Wilderness & Wildness

I’m not sure if it’s just the time of year… but I’ve recently been thinking a lot about nature. What is nature? Is my gravel-filled back yard/parking lot nature? Am I?

In a course last semester, I learned about social constructionism. Today, I think about how that idea connects to nature.

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Henry David Thoreau has a quote, “In wildness is the preservation of the world.”

This quote is often misquoted to read “In wilderness is the preservation of the world.” A telling mistake—that wilderness and wildness are exchangeable in meaning.

To me, wilderness is that which is separate from human existence. It is what existed and what exists in those spaces “untouched” by us. It is idealized and romanticized to be something we are striving to find, and some of us are trying to preserve for no other reason than to know that there are places on this planet that will exist in spite of us, and yet in some ways for our aesthetic benefit.

But wildness, the original word used by Thoreau, means something more elusive to me. Wildness is a quality that can be possessed by many things. Trees and animals and spaces can be wild, but so can we. Humans are not as distinct from the idea of “wild” as they seem to be from the wilderness.

And this is why the mistaken quote fascinates me. Wilderness fits better with our social construction than does wildness in Thoreau’s quote—so we replace it! Basically re(socially)constructing Thoreau as we go.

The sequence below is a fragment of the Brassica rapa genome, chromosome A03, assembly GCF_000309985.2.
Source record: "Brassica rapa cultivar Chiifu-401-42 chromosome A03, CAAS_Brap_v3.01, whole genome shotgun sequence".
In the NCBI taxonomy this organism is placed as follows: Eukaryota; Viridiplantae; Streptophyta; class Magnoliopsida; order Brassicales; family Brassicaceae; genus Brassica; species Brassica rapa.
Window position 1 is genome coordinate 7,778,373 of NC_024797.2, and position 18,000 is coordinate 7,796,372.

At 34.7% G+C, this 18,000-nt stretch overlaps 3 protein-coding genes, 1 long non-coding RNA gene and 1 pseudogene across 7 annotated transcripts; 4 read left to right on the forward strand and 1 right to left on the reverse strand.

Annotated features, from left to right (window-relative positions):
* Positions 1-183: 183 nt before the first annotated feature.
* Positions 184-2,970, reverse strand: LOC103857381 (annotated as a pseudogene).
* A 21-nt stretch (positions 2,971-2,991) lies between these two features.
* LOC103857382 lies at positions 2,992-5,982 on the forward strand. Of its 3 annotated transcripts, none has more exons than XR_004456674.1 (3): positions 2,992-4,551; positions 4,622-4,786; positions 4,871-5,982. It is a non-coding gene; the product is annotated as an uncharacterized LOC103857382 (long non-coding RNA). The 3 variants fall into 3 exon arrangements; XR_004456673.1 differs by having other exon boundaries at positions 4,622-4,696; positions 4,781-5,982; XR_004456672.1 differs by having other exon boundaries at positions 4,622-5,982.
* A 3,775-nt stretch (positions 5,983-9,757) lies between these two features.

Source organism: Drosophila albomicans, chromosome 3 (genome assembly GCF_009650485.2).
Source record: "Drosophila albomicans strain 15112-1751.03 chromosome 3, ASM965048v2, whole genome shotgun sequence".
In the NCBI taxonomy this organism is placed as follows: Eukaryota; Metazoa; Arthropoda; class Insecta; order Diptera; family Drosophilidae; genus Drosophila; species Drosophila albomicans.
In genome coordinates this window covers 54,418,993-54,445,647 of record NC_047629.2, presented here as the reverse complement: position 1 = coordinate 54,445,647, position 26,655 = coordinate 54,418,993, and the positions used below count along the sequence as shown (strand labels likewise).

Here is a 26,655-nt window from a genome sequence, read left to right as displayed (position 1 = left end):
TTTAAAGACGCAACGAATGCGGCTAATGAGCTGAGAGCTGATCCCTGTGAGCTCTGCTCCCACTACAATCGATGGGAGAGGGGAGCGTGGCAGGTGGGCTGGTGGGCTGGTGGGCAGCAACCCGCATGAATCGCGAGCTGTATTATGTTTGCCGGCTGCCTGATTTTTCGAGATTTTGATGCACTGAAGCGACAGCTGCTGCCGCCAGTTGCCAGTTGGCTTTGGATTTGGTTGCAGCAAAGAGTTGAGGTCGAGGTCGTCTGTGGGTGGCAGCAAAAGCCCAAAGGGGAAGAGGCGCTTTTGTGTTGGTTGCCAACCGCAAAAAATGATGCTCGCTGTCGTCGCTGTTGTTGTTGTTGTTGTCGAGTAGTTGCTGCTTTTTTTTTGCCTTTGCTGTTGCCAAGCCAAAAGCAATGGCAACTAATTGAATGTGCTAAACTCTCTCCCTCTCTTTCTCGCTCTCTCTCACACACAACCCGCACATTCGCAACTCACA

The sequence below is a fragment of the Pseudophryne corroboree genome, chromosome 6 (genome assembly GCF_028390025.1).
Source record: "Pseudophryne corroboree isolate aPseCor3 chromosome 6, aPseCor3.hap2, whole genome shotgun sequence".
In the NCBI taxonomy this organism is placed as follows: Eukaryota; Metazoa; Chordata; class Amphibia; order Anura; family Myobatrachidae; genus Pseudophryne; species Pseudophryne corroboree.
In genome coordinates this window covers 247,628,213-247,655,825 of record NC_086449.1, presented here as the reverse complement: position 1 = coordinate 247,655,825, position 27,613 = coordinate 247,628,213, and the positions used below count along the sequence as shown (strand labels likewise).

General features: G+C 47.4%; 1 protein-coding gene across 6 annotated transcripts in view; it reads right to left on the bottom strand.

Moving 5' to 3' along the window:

But one part of the idea of the social construction of nature that I grapple with is the inkling that in some mystical way nature exists outside of our perception of it. Wilderness is socially constructed, sure. In this way, we could say that a space like the Redwood Forest is the same exact nature that I could find in the tree growing in the middle of the well-manicured MU campus. And I believe this idea. But people do have different experiences in the Redwood Forest than they do on MU campus—and spaces like that are more likely to inspire a sense of awe and humility and motivate those people to change the way they think and live. Is this due to the way that we social parameters we create around these locations? Or is there something to the idea that an encounter with wilderness can change us?

I think I fall closer to the latter and that there can be what many people have described as essentially religious experiences—think John Muir or Hafiz. When we talk about the power of wilderness we’re actually talking about coming in direct contact with something that has its own purpose in being entirely apart from our own reality and that this encounter is what forms the basis of experiences that we lump under the terms mystic/religious. Maybe that is what is at the core of our social construction of wilderness, despite everything extraneous we add around it. There is a kernel of truth of awe in the rhetoric we have to describe wilderness.